I recently installed three ceiling fans in a warehouse space. Of the
three units, one of them failed shortly after installation (the
installer didn't know what he was doing and blew it up), and someone
else replaced the wall controller with another unit. The replacement
wall controller had a 4 position slider (Off / Low / Med / Hi* ) like
the original, but I don't think it's exactly the same internally
because in the "Off" position, the fan is still moving at a very slow
rate (2-4 cycles per minute). Plus the slider goes the wrong way, but
that's just cosmetic.
The fans have a single hot wire going to them (and a neutral coming
back), so there's no fancy tach/feedback stuff going on here, just
supply power manipulation.
I'd like to replace the failed controller with the exact same model by
the same mfg (Rhine Electronic, Model UC9020, apparently Taiwanese) but
their website is nonfunctional and I can't even figure out who their
distributor in the US might be. So now I'm looking into at least
getting a controller that works the same.
I took the failed controller apart and it is built around two large
capacitors, labeled 8.0 uF and 12.0 uF (actually they're rated "uFJ",
whatever that means). There are a few resistors, the 4 position slider
switch and then that's it. I assume that this serves to cut the AC
waveform or drop the voltage somehow.
If I go buy a replacement fan controller, what should I be looking for?
Are there different types? (e.g. voltage limiting? current limiting?)
All the failed controller label says is the current rating (1.5A).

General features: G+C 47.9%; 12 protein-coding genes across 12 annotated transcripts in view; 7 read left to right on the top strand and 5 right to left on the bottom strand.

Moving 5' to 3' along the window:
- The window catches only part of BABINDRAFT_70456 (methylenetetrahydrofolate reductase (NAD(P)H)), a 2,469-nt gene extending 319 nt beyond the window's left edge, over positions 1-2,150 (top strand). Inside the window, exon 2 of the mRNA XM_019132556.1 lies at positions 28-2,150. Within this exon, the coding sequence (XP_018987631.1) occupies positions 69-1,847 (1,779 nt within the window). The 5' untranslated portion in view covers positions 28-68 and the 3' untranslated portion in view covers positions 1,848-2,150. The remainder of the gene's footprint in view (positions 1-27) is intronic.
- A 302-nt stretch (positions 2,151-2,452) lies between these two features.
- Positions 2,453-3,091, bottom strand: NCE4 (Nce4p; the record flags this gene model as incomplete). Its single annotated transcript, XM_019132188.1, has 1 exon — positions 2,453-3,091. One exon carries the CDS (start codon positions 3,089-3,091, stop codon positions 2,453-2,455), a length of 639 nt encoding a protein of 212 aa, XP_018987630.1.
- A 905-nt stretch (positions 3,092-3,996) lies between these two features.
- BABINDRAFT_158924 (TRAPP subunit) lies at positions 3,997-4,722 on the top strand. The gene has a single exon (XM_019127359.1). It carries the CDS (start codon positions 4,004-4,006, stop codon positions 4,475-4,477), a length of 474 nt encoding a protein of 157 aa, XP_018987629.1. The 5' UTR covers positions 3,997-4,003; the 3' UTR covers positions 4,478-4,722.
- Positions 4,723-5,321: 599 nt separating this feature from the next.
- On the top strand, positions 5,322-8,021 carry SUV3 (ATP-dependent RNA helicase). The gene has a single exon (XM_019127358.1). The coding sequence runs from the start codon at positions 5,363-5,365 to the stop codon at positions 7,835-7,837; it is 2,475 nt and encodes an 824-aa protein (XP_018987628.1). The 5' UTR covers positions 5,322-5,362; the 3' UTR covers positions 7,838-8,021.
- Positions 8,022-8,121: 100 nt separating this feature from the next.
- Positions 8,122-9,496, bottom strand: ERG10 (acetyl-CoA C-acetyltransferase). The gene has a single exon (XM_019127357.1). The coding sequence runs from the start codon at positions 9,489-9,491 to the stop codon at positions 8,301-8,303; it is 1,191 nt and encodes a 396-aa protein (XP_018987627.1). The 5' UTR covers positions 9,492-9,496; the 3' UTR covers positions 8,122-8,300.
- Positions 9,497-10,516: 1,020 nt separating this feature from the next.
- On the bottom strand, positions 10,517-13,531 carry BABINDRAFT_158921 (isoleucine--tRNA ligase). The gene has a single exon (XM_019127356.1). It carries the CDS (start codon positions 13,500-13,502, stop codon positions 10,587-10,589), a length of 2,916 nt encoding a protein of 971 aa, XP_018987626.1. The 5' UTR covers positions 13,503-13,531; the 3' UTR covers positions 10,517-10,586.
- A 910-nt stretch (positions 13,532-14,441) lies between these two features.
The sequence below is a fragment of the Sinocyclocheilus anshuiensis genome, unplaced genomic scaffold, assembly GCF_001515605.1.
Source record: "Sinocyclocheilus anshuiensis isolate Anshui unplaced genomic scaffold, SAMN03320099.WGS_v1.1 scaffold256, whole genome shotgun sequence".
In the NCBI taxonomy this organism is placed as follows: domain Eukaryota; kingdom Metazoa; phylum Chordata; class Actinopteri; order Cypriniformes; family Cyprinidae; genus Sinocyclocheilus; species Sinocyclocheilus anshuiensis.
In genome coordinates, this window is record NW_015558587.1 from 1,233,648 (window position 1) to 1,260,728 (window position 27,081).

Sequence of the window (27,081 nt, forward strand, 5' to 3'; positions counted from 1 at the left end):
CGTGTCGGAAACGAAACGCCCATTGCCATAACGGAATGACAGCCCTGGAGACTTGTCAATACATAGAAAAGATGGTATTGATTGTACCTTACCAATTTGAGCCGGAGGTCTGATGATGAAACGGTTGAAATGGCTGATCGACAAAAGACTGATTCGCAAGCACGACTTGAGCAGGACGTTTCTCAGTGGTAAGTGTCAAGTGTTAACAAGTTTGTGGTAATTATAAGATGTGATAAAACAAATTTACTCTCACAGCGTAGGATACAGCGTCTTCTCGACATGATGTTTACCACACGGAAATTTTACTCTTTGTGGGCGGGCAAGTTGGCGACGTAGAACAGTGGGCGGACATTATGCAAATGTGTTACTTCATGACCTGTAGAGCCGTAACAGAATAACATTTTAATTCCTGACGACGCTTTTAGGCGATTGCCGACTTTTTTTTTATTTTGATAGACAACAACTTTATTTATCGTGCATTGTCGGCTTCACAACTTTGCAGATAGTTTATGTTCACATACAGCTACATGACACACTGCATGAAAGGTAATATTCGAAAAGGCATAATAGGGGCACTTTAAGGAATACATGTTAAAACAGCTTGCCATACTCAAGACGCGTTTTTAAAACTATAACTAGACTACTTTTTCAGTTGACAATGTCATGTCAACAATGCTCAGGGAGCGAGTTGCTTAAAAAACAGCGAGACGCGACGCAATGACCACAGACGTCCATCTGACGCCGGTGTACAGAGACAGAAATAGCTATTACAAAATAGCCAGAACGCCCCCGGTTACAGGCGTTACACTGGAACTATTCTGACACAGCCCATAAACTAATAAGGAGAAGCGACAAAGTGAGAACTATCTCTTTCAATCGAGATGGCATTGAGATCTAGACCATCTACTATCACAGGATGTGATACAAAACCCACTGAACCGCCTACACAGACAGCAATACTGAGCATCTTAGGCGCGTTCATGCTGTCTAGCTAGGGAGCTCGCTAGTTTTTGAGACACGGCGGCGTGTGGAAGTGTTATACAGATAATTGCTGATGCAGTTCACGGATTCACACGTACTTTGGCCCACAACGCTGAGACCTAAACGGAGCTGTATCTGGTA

Obviously it is possible to get the wrong kind, because that's what
I've got now.
Obviously, the original fan controller switched the capacitors around to change
speed. Typical for a split phase motor. And I don't think you can control a
split phase motor's speed with just two wires... there has to be a hot and
neutral, but also a third wire that connects to the appropriate capacitor.
Many fans have the capacitor(s) inside the motor housing (designed to work from
a pull switch hanging from the motor). Possibly is your fan of that
construction? If so, a controller having the capacitors won't work.
I'd be very suspicious of the wiring to the fan. That is probably why the fan
doesn't run with the original controller.
The replacement controller that you have is probably a "dimmer" type controller,
and will not work with your fan.
In my opinion, your first move would be to make sure that the wiring to the fan
is correct. Unless the improper installation ruined the switch, it's unlikely
that the capacitors are damaged. Most likely thing is that the improper
installation ruined the fan motor by burning out the split phase winding.
Prepare to buy a new fan or replacement motor.
MasonDG44 at comcast dot net (Just substitute the appropriate characters in the
In the case of a ceiling fan, you can control it using just two wires.
How? Using a choke (reactance) with several taps. That΄s the way it
was done until very recently. The controller had 5 speeds, and the
highest speed just bypassed the choke.
Question: what do I need to read to at least try to
understand what you all are talking about -- split-phase
motors, need for capacitor (or coil, as above?), etc?
(I used to know *some* EE stuff, phase, etc, but that
was a *long* time ago.)
Fan speeds are controlled by switching capacitors of different sizes in
series with the supply line. If using a fan control other than the internal
pull chain control, one should leave the fan mounted one on "high".
Thanks for the replies so far. It definitely is just a two-wire
control (hot + neutral) and is properly wired. The other two
fan/controller pairs work just fine, it's just this one controller that
died. And the fan doesn't seem happy with the controller that someone
installed as a replacement. I've already scolding him for doing my job
One of the replies said:
That looks like the controller I have -- two big caps, a few resistors,
and a slider switch; NO ICs. Is this pretty much the only way to
control a fan with one hot wire? If so then I'll just look for fan
controllers that show only one wire going to the fan (and the neutral
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